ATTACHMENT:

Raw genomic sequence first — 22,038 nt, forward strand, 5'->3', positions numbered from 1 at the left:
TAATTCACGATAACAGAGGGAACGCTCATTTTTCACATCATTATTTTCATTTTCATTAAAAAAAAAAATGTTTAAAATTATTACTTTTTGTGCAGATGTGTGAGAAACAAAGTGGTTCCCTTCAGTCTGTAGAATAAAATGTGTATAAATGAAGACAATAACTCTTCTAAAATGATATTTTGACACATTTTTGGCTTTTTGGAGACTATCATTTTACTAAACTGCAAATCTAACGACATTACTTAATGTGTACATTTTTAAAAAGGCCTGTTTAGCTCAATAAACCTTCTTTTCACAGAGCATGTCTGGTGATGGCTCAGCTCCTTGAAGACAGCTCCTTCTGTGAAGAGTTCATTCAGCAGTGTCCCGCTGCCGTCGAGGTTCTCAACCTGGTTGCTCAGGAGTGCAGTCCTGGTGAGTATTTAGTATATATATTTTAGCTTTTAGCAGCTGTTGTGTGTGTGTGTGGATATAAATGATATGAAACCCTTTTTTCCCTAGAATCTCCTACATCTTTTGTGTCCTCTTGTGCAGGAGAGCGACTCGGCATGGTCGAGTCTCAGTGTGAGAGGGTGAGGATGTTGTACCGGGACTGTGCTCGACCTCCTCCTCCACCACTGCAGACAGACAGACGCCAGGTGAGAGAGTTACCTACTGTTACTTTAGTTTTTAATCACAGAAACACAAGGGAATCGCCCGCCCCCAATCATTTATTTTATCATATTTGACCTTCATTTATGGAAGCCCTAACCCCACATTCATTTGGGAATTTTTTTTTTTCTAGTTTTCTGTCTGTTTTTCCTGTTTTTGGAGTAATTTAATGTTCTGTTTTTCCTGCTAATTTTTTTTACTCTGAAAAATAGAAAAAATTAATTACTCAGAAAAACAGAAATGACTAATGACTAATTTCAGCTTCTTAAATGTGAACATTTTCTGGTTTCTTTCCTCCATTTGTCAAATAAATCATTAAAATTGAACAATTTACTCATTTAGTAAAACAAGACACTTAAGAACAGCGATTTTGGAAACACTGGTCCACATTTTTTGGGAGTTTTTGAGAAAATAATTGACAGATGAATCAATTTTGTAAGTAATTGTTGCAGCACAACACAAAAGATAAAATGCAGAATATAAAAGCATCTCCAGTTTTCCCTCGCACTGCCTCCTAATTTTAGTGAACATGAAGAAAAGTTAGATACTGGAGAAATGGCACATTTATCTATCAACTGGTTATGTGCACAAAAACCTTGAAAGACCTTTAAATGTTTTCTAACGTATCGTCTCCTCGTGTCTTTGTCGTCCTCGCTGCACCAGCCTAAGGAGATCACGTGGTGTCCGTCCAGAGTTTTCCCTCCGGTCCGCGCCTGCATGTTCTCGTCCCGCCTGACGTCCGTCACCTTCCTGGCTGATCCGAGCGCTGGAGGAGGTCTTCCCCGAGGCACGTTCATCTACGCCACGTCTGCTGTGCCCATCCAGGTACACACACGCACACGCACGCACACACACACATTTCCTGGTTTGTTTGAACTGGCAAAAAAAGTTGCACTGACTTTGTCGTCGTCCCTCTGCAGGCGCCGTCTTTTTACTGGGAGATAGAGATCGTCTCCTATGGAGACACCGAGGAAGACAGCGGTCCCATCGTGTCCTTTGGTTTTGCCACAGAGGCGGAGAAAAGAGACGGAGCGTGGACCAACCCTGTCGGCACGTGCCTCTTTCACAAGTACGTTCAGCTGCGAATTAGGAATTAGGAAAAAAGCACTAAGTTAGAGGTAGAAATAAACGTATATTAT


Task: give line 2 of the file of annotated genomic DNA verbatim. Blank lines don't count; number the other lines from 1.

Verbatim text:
TAATTCACGATAACAGAGGGAACGCTCATTTTTCACATCATTATTTTCATTTTCATTAAAAAAAAAAATGTTTAAAATTATTACTTTTTGTGCAGATGTGTGAGAAACAAAGTGGTTCCCTTCAGTCTGTAGAATAAAATGTGTATAAATGAAGACAATAACTCTTCTAAAATGATATTTTGACACATTTTTGGCTTTTTGGAGACTATCATTTTACTAAACTGCAAATCTAACGACATTACTTAATGTGTACATTTTTAAAAAGGCCTGTTTAGCTCAATAAACCTTCTTTTCACAGAGCATGTCTGGTGATGGCTCAGCTCCTTGAAGACAGCTCCTTCTGTGAAGAGTTCATTCAGCAGTGTCCCGCTGCCGTCGAGGTTCTCAACCTGGTTGCTCAGGAGTGCAGTCCTGGTGAGTATTTAGTATATATATTTTAGCTTTTAGCAGCTGTTGTGTGTGTGTGTGGATATAAATGATATGAAACCCTTTTTTCCCTAGAATCTCCTACATCTTTTGTGTCCTCTTGTGCAGGAGAGCGACTCGGCATGGTCGAGTCTCAGTGTGAGAGGGTGAGGATGTTGTACCGGGACTGTGCTCGACCTCCTCCTCCACCACTGCAGACAGACAGACGCCAGGTGAGAGAGTTACCTACTGTTACTTTAGTTTTTAATCACAGAAACACAAGGGAATCGCCCGCCCCCAATCATTTATTTTATCATATTTGACCTTCATTTATGGAAGCCCTAACCCCACATTCATTTGGGAATTTTTTTTTTTCTAGTTTTCTGTCTGTTTTTCCTGTTTTTGGAGTAATTTAATGTTCTGTTTTTCCTGCTAATTTTTTTTACTCTGAAAAATAGAAAAAATTAATTACTCAGAAAAACAGAAATGACTAATGACTAATTTCAGCTTCTTAAATGTGAACATTTTCTGGTTTCTTTCCTCCATTTGTCAAATAAATCATTAAAATTGAACAATTTACTCATTTAGTAAAACAAGACACTTAAGAACAGCGATTTTGGAAACACTGGTCCACATTTTTTGGGAGTTTTTGAGAAAATAATTGACAGATGAATCAATTTTGTAAGTAATTGTTGCAGCACAACACAAAAGATAAAATGCAGAATATAAAAGCATCTCCAGTTTTCCCTCGCACTGCCTCCTAATTTTAGTGAACATGAAGAAAAGTTAGATACTGGAGAAATGGCACATTTATCTATCAACTGGTTATGTGCACAAAAACCTTGAAAGACCTTTAAATGTTTTCTAACGTATCGTCTCCTCGTGTCTTTGTCGTCCTCGCTGCACCAGCCTAAGGAGATCACGTGGTGTCCGTCCAGAGTTTTCCCTCCGGTCCGCGCCTGCATGTTCTCGTCCCGCCTGACGTCCGTCACCTTCCTGGCTGATCCGAGCGCTGGAGGAGGTCTTCCCCGAGGCACGTTCATCTACGCCACGTCTGCTGTGCCCATCCAGGTACACACACGCACACGCACGCACACACACACATTTCCTGGTTTGTTTGAACTGGCAAAAAAAGTTGCACTGACTTTGTCGTCGTCCCTCTGCAGGCGCCGTCTTTTTACTGGGAGATAGAGATCGTCTCCTATGGAGACACCGAGGAAGACAGCGGTCCCATCGTGTCCTTTGGTTTTGCCACAGAGGCGGAGAAAAGAGACGGAGCGTGGACCAACCCTGTCGGCACGTGCCTCTTTCACAAGTACGTTCAGCTGCGAATTAGGAATTAGGAAAAAAGCACTAAGTTAGAGGTAGAAATAAACGTATATTAT